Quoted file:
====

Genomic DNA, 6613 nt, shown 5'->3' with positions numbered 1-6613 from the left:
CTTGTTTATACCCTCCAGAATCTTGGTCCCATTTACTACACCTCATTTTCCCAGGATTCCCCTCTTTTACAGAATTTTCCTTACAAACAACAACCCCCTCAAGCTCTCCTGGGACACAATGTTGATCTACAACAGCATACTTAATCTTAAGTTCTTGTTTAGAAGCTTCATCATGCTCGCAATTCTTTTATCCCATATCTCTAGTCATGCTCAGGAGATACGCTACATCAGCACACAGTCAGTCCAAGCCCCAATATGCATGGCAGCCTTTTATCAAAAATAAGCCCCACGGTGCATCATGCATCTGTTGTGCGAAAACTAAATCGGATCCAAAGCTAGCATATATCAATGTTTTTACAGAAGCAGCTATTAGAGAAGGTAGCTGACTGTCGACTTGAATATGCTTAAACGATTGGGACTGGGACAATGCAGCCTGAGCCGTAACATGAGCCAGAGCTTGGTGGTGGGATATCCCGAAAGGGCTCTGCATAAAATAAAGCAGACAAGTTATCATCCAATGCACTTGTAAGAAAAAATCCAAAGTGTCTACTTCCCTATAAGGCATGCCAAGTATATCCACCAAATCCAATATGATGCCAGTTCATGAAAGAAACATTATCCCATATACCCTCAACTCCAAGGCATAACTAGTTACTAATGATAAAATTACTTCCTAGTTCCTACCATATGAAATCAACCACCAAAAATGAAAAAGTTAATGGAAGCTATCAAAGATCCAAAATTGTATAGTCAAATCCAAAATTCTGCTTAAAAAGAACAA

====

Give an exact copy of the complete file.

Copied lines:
Genomic DNA, 6613 nt, shown 5'->3' with positions numbered 1-6613 from the left:
CTTGTTTATACCCTCCAGAATCTTGGTCCCATTTACTACACCTCATTTTCCCAGGATTCCCCTCTTTTACAGAATTTTCCTTACAAACAACAACCCCCTCAAGCTCTCCTGGGACACAATGTTGATCTACAACAGCATACTTAATCTTAAGTTCTTGTTTAGAAGCTTCATCATGCTCGCAATTCTTTTATCCCATATCTCTAGTCATGCTCAGGAGATACGCTACATCAGCACACAGTCAGTCCAAGCCCCAATATGCATGGCAGCCTTTTATCAAAAATAAGCCCCACGGTGCATCATGCATCTGTTGTGCGAAAACTAAATCGGATCCAAAGCTAGCATATATCAATGTTTTTACAGAAGCAGCTATTAGAGAAGGTAGCTGACTGTCGACTTGAATATGCTTAAACGATTGGGACTGGGACAATGCAGCCTGAGCCGTAACATGAGCCAGAGCTTGGTGGTGGGATATCCCGAAAGGGCTCTGCATAAAATAAAGCAGACAAGTTATCATCCAATGCACTTGTAAGAAAAAATCCAAAGTGTCTACTTCCCTATAAGGCATGCCAAGTATATCCACCAAATCCAATATGATGCCAGTTCATGAAAGAAACATTATCCCATATACCCTCAACTCCAAGGCATAACTAGTTACTAATGATAAAATTACTTCCTAGTTCCTACCATATGAAATCAACCACCAAAAATGAAAAAGTTAATGGAAGCTATCAAAGATCCAAAATTGTATAGTCAAATCCAAAATTCTGCTTAAAAAGAACAA